CBD Is Coming to the 10th Dallas Chocolate Festival

Chocolates from more than 60 chocolate makers and chocolatiers will be available for tasting and purchasing at this year's Dallas Chocolate Festival, Sept. 6-8.
Chocolates from more than 60 chocolate makers and chocolatiers will be available for tasting and purchasing at this year's Dallas Chocolate Festival, Sept. 6-8. Bret Redman
The 10th annual Dallas Chocolate Festival returns in September, offering our city three days to experience the work of more than 60 chocolate makers and chocolatiers from our area and around the world.

While the past nine years have offered us plenty to indulge in, this year some new products will join the party — those that include CBD.

"This is the first year we were approached about it. Incorporating CBD into fine chocolate is a little different than some of the mass market products that have been on the market for a while, and so it’s a little behind some of the mainstream choices," Dallas Chocolate Festival director Emily Mantooth says. "These artisans want to make sure that the CBD products meet the reputation of their other quality chocolate products that they make and sell."

As for what you'll see at the festival: It's still just a whole lot of chocolate.

“I will be bringing up our typical bars; this run is a combination of Ecuadorian and Vietnamese chocolates,” says Brian Mikiten of Casa Chocolates in San Antonio. “This year we’re also going to bring in CBD bars.”

These bars will have 100 mg each (not intended to be consumed all at once). Of course, this isn’t what people usually mean when they say “edibles” — small chocolates with an earthy taste that contain THC.

This ingredient is derived from hemp and has no THC, just the CBD, cannabidiol — and they don’t have that funky taste.

“The problem with CBD is people confuse it with marijuana,” Mikiten says. “It’s not even remotely the same.”

Casa Chocolates is newer to the CBD game. Mikiten started making chocolate four years ago but started using this ingredient less than a year ago.

It all started when he was selling his regular chocolate at his bike shop.

“We were selling CBD lotions at a very small scale,” he says. “I was selling the chocolates right next to it, and people started asking if there were CBD in the chocolate.”

There wasn’t — yet.

“We started doing that, and the chocolate sold even faster than before, especially in Austin,” he says. “It did have a little bit of a skunky flavor … You have to buy really high-grade isolate, pharmacy-grade stuff … (Now) you cannot tell the difference between the CBD and regular (chocolate).”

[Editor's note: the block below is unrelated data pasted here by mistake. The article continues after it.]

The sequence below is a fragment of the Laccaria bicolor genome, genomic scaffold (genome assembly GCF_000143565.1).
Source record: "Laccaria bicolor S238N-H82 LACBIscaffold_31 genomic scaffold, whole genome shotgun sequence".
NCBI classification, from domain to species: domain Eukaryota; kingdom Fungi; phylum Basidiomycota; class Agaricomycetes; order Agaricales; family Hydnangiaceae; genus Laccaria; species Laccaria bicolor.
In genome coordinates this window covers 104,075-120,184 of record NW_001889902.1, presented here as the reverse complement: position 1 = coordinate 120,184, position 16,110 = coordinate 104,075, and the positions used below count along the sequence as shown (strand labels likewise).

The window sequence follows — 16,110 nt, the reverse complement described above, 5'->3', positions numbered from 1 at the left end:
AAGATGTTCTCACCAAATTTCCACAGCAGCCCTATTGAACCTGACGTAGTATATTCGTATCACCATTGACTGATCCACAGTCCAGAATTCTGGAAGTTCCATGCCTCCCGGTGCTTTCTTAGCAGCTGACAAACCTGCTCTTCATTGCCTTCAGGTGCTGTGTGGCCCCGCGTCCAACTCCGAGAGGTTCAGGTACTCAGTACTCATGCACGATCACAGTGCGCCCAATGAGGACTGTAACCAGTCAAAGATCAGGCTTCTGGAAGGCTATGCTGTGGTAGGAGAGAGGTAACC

While Mikiten is reluctant for anyone to talk about the alleged benefits of CBD, a chocolatier coming to the Dallas festival out of Arkansas is excited to discuss the product as a holistic ingredient to wellness.

“We know that the market and our consumer is using CBD on a regular basis,” says Carmen Portillo of Cocoa Belle Chocolates and CB-Dulce. “Obviously health is important to them.”

click to enlarge CB-Dulce will have chocolate bars, but they'll also have fudge bites for a different option. - CB-DULCE
CB-Dulce will have chocolate bars, but they'll also have fudge bites for a different option.
She’ll bring chocolate bars and fudge bites with CBD. This company sounds cool, too, in that it brought together the Cocoa Belle chocolate company and Tree of Life Seeds.

“We wanted to work with a brand and oil that is superior and we could get in a high enough concentration that it wouldn’t affect the texture or taste,” Portillo says. “It doesn’t add any weird flavor notes or anything that’s off-putting. A lot of people can’t even detect the earthiness because of the concentration.”

Mantooth says she feels confident in the product people will experience next month.

"We were impressed by the quality aspect of it. Both Brian of Casa and Carmen from CB-Dulce have experience with craft chocolate. They are proud to serve it to their craft chocolate customers, so we are happy to have them," she says. "And, we’re always open to alternative chocolates: We’ve supported vegan chocolates, chocolates that have other health benefits like olive oil or quinoa, and so I see this as an extension of that. I think people are curious, so I am excited that they can connect with the makers to learn more about what the CBD really does."

Of course, the chocolate festival will have all sorts of chocolate, and plenty without CBD.

The festival begins with a VIP party that Friday with chocolates, cocktails and more. The main event is that Saturday and Sunday, where you can sample and buy from all of those exhibitors. Plus, workshops will be going on those two days.

So skip breakfast when you go and save some room to try some new chocolate. And if you stumble across some confections with CBD, maybe give it a taste.

“We are really trying to reach out to the community there and really educating people of the benefits,” Portillo says. “If you’re going to be healthy, you might as well enjoy it at the same time, and enjoy it through the medium of chocolate.”

The Dallas Chocolate Festival is Friday-Sunday, Sept. 6-8 at the Fashion Industry Gallery, 1807 Ross Ave. (downtown).
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Taylor Adams has written about the restaurant industry for the Dallas Observer since 2016. Now the Observer's food editor, she attended Southern Methodist University before covering local news at The Dallas Morning News.